Incremental Dental Expenditures Associated With Diabetes Among Noninstitutionalized U.S. Adults Aged ≥18 Years Old in 2016–2017
Diabetes is associated with poor oral health, but incremental expenditures for dental care associated with diabetes in the U.S. are unknown. We aimed to quantify these incremental expenditures per person and for the nation.
RESEARCH DESIGN AND METHODS
We analyzed data from 46,633 non-institutionalized adults aged ≥18 years old who participated in the 2016–2017 Medical Expenditures Panel Survey. We used two-part models to estimate dental expenditures per person in total, by payment source, and by dental service type, controlling for sociodemographic characteristics, health status, and geographic variables. Incremental expenditure was the difference in predicted expenditure for dental care between adults with and without diabetes. The total expenditure for the US was the expenditure per person multiplied by the estimated number of people with diabetes. Expenditures were adjusted to 2017 US dollars.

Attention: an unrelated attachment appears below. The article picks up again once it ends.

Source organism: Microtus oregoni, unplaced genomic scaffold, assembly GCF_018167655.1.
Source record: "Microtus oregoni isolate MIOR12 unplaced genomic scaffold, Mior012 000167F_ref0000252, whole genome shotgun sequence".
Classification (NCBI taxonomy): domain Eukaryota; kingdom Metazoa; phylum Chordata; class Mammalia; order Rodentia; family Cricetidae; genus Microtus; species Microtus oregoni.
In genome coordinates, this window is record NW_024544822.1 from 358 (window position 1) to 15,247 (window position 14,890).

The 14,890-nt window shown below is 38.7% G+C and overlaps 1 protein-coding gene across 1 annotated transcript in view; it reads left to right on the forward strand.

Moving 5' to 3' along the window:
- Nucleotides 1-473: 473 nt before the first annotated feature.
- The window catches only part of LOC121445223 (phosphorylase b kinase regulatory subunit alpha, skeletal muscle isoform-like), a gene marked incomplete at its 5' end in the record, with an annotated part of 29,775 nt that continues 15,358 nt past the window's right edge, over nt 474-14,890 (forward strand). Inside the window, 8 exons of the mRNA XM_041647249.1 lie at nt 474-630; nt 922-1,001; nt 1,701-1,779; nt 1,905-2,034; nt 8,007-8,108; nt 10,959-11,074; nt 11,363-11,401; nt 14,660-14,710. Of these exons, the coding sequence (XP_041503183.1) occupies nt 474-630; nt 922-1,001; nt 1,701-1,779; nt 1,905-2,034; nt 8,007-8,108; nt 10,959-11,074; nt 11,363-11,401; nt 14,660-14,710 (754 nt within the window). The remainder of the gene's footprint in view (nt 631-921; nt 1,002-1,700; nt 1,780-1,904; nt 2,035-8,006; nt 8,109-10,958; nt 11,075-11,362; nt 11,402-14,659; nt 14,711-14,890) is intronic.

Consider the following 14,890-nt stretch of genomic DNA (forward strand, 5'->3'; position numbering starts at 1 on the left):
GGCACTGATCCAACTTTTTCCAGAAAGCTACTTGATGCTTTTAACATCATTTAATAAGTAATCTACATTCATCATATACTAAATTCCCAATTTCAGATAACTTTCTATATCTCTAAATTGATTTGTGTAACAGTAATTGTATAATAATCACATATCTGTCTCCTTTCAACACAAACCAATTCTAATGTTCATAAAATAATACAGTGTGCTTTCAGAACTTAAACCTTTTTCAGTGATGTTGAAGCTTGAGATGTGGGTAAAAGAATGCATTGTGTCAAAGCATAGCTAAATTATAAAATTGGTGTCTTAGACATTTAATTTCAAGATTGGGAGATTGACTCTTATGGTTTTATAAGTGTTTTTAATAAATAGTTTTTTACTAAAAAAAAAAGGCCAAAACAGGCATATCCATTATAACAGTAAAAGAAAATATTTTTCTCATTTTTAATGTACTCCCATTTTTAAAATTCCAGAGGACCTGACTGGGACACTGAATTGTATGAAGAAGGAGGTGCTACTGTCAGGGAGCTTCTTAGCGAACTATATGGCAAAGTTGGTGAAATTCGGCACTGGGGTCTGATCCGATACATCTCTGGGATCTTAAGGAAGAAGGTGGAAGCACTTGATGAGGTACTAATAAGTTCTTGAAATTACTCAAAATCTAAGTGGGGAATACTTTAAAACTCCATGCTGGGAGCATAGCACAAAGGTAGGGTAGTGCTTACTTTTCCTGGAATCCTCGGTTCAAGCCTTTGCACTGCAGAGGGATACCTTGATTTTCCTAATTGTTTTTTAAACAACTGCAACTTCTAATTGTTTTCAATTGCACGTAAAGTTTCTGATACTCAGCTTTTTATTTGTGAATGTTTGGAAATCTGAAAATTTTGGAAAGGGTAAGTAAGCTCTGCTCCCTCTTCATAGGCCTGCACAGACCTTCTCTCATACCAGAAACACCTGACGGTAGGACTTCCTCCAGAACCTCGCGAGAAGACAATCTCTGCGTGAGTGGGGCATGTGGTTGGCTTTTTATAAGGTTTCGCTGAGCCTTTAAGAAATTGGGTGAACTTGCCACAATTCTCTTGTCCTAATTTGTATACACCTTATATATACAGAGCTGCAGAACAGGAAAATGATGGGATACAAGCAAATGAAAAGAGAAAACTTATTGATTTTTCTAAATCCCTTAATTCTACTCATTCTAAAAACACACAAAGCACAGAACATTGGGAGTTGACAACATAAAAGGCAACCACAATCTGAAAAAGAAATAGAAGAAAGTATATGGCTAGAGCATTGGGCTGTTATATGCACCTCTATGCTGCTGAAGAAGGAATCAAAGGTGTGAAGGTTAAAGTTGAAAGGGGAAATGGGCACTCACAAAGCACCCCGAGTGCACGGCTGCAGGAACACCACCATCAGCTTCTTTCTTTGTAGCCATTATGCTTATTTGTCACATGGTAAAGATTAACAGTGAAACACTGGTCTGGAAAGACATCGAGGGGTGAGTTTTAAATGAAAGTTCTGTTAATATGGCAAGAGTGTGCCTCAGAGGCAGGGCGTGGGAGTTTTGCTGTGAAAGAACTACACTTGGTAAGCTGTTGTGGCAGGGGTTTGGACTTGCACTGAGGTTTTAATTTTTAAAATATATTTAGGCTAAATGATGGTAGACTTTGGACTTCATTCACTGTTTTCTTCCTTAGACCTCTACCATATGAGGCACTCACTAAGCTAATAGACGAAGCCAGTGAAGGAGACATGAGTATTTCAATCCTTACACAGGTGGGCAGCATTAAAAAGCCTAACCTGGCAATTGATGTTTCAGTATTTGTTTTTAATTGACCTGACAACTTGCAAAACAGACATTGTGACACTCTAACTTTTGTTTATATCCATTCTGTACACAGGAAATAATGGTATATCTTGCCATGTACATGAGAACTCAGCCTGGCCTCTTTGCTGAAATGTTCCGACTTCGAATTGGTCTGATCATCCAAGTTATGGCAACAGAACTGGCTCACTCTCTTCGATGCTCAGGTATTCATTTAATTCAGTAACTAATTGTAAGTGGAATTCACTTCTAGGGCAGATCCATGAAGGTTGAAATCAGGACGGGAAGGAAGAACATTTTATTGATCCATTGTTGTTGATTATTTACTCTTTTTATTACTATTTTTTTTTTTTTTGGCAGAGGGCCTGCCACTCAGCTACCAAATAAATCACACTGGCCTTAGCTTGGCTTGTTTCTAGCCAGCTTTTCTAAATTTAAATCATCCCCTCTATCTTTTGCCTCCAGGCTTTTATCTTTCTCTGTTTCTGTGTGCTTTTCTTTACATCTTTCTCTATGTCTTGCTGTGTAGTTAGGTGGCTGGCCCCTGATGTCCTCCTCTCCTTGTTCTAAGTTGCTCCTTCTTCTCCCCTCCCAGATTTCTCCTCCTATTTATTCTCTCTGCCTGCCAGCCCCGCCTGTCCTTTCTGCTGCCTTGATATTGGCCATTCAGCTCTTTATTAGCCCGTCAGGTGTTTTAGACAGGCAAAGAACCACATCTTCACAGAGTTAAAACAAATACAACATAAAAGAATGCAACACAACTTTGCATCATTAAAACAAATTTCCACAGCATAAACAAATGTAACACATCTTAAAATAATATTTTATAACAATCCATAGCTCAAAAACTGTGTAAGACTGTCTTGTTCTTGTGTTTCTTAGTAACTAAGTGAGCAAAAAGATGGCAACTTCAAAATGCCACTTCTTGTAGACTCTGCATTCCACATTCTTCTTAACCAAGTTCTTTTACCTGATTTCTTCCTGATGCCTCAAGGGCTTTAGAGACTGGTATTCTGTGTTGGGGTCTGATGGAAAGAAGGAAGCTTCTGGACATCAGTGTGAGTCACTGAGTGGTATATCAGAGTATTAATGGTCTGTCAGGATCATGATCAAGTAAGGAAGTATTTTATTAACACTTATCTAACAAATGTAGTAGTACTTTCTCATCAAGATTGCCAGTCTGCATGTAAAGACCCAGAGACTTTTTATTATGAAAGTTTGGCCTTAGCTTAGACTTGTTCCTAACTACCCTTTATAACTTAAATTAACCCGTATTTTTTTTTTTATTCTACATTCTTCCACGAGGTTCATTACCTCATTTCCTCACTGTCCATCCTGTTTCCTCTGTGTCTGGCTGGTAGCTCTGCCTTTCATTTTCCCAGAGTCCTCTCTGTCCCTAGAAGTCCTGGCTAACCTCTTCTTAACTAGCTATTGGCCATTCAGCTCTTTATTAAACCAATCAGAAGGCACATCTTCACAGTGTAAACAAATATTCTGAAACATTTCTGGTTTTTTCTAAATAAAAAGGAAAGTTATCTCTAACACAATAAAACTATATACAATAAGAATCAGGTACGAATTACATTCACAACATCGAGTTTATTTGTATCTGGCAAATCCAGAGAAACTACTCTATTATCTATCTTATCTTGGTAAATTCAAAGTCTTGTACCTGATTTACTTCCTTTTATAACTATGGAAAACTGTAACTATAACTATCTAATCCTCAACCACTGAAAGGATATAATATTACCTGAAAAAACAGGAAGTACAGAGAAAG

The mean adjusted annual diabetes-associated incremental dental expenditure was $77 per person and $1.9 billion for the nation. Fifty-one percent ($40) and 39% ($30) of this incremental expenditure were paid out-of-pocket and by private insurance; 69% ($53) of the incremental expenditure was for restorative/prosthetic/surgical services; and adults with diabetes had lower expenditure for preventive services than those without (incremental -$7). Incremental expenditures were higher in older adults, non-Hispanic whites, and people with higher levels of income and education.
Diabetes is associated with higher dental expenditures. These results fill a gap in the estimates of total medical expenditures associated with diabetes in the US and highlight the importance of preventive dental care among people with diabetes.